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I recently spoke with a nice woman who works in publishing. I asked her why publishing has abandoned timelessness in favor of timeliness.
I will summarize her answer:
Librarians used to drive the market. That explains the success of Robert Lawson, Eleanor Estes, and Richard and Florence Atwater. Librarians measure current works according to the yardstick of the classics. However, librarians are no longer the market driving force they once were. Today the market is driven by moms. Moms overwhelmingly prefer timeliness, which has made celebrity publishing a thing. Moms have single-handedly qualified Madonna, Molly Shannon, Perez Hilton, Katie Couric, Jewel, and Tyra Banks to be children’s authors.
In all fairness to Tyra Banks, it’s quite possible that Modelland (snicker) will be a classic of young adult fiction. Still, it seems plausible to cast blame at those moms who allow the trend-worshipping impulses of People Magazine to contaminate the pool of children’s literature.
It is inaccurate to paint all moms with the same derisive brush. The woman who spoke with me oversimplified the problem for the sake of clarity. While mothers may drive the trend it should be noted that not all mothers drive it. Many moms are the librarians of their own homes and share the impulses of arch-librarian Lillian Smith who was fond of quoting Walter De La Mare’s assertion “… only the rarest kind of best in anything can be good enough for the young.” Also, it should be noted that Goodnight Moon, Make Way for Ducklings, and other classics are still in print and are found in places other than libraries. Furthermore, moms are also the drivers behind the homeschool movement, which frequently treasures the classics.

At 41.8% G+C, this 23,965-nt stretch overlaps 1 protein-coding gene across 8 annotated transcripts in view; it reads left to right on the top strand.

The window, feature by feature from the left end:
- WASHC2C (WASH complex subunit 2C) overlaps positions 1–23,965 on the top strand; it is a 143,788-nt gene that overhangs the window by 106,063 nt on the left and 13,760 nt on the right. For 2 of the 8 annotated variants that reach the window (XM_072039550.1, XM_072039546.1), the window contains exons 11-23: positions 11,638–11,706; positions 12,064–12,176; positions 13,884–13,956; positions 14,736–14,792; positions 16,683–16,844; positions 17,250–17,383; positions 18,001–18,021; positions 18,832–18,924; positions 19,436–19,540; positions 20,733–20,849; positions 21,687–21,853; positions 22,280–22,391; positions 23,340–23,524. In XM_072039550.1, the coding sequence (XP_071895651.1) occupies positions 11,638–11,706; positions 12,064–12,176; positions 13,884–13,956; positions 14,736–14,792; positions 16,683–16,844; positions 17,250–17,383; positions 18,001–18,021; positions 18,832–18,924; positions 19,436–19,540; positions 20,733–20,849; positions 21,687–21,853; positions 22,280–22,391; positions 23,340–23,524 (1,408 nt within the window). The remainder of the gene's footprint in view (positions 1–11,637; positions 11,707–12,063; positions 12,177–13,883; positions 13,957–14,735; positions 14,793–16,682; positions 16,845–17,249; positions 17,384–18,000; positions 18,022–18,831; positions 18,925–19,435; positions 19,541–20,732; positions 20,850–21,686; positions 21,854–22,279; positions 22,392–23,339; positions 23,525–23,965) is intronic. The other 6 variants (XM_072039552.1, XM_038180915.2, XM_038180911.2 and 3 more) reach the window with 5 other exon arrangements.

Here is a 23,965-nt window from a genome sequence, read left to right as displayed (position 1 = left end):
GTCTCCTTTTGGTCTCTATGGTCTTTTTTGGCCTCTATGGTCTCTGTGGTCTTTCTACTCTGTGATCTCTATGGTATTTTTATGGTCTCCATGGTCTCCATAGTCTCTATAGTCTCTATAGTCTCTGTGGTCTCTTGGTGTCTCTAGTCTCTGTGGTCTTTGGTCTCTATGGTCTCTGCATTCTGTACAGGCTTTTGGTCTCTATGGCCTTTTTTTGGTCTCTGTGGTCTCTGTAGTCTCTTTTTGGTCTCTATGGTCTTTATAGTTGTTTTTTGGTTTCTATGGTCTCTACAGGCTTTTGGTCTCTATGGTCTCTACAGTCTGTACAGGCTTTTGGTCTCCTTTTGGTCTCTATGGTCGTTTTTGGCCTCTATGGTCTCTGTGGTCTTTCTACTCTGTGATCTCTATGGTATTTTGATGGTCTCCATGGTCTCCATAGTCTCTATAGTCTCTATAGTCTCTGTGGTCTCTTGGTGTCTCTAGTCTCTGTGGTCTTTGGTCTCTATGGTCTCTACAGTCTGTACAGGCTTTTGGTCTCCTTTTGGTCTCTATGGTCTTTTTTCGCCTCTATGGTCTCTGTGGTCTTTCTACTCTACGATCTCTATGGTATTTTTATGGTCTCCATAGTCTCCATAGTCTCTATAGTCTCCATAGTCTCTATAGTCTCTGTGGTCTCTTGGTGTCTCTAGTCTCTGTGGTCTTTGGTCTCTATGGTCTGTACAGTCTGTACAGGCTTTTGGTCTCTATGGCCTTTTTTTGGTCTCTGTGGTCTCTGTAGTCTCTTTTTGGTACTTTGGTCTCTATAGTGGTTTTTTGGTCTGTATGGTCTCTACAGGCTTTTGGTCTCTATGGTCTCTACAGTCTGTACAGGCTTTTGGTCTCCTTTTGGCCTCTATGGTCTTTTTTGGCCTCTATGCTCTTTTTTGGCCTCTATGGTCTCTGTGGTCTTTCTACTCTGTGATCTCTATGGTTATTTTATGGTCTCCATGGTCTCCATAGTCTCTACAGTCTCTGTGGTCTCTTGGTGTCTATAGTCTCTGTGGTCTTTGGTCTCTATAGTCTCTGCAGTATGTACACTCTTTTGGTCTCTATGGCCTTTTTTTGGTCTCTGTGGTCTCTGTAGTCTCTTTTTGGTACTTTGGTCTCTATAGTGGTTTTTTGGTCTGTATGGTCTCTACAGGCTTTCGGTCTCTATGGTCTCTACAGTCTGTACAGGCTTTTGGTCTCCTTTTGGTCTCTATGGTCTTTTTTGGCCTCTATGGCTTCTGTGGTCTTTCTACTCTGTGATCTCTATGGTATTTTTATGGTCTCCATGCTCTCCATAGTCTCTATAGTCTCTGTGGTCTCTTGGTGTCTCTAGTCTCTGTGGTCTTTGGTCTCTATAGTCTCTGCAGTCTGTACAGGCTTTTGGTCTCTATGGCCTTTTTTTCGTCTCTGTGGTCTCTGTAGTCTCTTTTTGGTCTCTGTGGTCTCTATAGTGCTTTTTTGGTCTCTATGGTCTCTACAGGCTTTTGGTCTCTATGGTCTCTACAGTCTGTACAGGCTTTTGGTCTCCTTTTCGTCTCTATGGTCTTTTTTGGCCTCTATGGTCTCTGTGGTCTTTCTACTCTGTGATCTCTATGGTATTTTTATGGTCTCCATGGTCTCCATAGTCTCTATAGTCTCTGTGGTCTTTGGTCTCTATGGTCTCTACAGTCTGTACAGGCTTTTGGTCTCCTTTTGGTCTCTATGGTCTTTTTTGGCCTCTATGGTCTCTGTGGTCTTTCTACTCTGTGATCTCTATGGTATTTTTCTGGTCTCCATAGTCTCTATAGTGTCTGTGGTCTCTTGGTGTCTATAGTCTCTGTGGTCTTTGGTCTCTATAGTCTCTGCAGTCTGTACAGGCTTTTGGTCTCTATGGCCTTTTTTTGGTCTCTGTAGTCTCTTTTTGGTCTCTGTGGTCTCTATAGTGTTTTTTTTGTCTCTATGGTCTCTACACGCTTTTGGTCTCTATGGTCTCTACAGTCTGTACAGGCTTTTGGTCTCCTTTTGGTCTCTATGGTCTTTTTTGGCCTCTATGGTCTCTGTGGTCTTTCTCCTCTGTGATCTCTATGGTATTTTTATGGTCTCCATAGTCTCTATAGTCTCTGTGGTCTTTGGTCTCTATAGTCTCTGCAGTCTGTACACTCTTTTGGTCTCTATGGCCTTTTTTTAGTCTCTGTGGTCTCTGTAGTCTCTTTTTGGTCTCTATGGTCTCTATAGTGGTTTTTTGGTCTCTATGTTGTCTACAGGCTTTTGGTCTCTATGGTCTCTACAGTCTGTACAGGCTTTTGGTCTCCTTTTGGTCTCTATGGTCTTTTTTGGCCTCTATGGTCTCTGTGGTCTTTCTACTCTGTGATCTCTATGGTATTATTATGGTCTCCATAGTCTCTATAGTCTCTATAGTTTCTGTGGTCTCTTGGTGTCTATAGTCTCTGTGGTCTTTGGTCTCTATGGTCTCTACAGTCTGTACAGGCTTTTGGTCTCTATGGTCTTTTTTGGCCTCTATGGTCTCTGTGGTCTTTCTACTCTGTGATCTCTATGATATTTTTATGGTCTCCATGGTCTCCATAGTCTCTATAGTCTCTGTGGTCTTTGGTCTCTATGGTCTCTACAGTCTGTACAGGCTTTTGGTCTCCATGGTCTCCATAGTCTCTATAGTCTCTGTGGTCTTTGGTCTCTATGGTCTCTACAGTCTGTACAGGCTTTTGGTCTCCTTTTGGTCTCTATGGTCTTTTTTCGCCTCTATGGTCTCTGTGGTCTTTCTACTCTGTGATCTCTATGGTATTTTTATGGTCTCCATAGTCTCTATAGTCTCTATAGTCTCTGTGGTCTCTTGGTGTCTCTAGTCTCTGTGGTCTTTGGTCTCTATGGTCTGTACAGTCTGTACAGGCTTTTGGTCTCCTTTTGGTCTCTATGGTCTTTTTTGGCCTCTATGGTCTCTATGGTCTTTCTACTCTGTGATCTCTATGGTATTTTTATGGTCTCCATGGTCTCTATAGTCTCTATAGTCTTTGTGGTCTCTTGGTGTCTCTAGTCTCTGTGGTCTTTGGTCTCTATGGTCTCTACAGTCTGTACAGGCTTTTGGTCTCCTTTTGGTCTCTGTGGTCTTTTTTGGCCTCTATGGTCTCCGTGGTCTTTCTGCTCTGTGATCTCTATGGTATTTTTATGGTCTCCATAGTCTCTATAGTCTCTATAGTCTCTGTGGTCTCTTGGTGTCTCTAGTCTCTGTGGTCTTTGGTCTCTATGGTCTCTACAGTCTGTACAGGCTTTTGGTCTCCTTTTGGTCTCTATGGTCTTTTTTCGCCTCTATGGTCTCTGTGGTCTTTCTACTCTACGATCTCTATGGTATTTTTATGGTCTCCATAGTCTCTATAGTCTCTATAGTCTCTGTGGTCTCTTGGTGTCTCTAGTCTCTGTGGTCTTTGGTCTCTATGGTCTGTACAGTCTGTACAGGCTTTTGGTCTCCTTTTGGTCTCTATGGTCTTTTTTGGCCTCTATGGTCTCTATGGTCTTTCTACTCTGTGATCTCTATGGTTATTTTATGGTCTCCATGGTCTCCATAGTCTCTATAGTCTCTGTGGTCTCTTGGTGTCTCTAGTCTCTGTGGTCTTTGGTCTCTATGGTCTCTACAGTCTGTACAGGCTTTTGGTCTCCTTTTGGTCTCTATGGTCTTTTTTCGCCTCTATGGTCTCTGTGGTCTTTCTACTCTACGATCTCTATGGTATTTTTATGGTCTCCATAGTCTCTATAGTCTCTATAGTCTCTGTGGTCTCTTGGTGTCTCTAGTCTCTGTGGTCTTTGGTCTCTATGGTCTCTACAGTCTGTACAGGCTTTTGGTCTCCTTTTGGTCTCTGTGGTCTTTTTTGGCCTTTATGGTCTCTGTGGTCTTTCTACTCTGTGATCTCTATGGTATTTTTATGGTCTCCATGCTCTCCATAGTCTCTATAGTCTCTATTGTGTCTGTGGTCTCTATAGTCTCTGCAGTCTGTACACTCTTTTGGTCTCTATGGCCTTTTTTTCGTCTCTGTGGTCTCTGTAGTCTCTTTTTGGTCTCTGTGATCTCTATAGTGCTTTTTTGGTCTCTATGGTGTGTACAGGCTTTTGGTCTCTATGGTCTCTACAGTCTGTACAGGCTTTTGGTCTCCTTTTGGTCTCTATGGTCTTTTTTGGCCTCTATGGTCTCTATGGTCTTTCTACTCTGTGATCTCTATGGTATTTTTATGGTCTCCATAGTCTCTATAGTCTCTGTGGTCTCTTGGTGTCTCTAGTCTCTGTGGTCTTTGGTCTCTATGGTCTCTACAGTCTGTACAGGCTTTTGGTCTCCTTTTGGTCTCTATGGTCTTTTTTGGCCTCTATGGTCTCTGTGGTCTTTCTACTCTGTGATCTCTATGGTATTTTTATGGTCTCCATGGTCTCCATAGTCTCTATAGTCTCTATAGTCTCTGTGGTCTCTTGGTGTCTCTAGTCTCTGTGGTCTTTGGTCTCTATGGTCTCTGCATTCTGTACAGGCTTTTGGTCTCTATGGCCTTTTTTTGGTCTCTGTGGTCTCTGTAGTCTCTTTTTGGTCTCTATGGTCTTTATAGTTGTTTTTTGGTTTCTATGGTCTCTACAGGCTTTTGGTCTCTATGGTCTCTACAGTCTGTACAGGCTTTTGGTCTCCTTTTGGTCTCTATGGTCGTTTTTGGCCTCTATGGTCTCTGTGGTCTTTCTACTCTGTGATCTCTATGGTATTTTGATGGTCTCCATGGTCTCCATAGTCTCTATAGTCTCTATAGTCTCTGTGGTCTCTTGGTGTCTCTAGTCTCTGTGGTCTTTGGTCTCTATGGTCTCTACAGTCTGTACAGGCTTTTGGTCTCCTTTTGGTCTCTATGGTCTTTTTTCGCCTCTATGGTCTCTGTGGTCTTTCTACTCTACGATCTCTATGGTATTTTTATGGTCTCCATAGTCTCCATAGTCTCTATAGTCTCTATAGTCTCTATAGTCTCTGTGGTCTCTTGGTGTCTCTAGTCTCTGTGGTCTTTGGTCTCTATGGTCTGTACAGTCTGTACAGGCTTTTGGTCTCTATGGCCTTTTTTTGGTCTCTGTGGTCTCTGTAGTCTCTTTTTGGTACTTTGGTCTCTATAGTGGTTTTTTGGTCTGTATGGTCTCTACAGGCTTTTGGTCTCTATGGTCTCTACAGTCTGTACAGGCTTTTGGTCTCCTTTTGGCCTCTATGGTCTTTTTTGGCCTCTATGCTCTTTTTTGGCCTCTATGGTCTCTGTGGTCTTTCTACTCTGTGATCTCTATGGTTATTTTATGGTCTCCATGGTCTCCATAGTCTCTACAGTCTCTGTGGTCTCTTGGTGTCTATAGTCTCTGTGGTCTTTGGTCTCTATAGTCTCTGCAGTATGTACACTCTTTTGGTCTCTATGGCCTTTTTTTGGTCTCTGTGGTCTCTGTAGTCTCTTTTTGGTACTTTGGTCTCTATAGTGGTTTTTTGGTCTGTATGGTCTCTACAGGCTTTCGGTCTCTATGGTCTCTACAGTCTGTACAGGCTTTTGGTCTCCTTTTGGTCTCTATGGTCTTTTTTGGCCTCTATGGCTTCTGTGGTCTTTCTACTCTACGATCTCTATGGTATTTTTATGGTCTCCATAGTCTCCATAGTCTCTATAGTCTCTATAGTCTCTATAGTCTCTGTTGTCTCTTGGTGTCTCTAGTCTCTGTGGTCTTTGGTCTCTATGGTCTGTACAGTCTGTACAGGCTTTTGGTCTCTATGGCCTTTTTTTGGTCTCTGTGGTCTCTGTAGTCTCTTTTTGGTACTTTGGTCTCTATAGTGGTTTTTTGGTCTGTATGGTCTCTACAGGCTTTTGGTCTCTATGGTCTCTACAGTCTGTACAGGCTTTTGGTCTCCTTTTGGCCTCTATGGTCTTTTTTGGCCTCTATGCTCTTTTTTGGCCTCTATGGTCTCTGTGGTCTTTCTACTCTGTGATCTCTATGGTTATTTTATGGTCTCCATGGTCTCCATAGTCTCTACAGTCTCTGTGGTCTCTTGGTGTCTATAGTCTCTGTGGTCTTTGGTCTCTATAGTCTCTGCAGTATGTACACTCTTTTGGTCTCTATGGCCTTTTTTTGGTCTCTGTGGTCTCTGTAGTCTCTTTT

However, we must acknowledge that the value of timeliness is culturally assumed, but the value of timelessness must be culturally defended. Moms, if you’re concerned about the current trends in children’s literature, you might consider spending your dollar strategically and supporting publishers who share your values. Dads, maybe you should pick out a few books too.
Here are a few thoughts in defense of the classical impulse:
1. Classical books and stories aid in cultural literacy. We each live in a particular culture and navigate that culture with varying degrees of success. Classics lay bare the origins of many cultural phenomena. If a culture has no way to reference its foundational stories (i.e. King Arthur and the Knights of the Round Table) except through satire (i.e. King Artie and the Underpants of the Changing Table), then that culture is bereft of gratitude. A culture bereft of gratitude is a culture committing suicide.
2. Classically biased books aim to cultivate a curiosity about the world, whereas contemporary books often seek to enhance self-regard. The “Kid’s Rule!” attitude of many kid’s books encourages a distasteful narcissism and a habit of immaturity. By immaturity I mean the preference for what is mine over what is right. Timeless books tend to assume the child’s experience is a universal human experience. There is nothing wrong with condescending to a child by simplifying one’s message, but it seems best when the child still has to aspire toward the meaning.
3. The classical triad of Truth, Goodness, and Beauty is more readily defended in timeless books. Timely books often substitute Usefulness, Sincerity, and Fashion. It’s a bad trade and leads to moral illiteracy. Morals mutate from truths to trends.
I should mention that I am an illustrator who prefers classic illustration to contemporary illustration, and some of the energy of this post might be the result of sour grapes. I recently had an editor tell me she loved my work but it seemed old-fashioned. It took me a minute to realize it was a criticism. At any rate, I welcome opposing thoughts, as I may be overlooking hidden virtues or benefits of timeliness.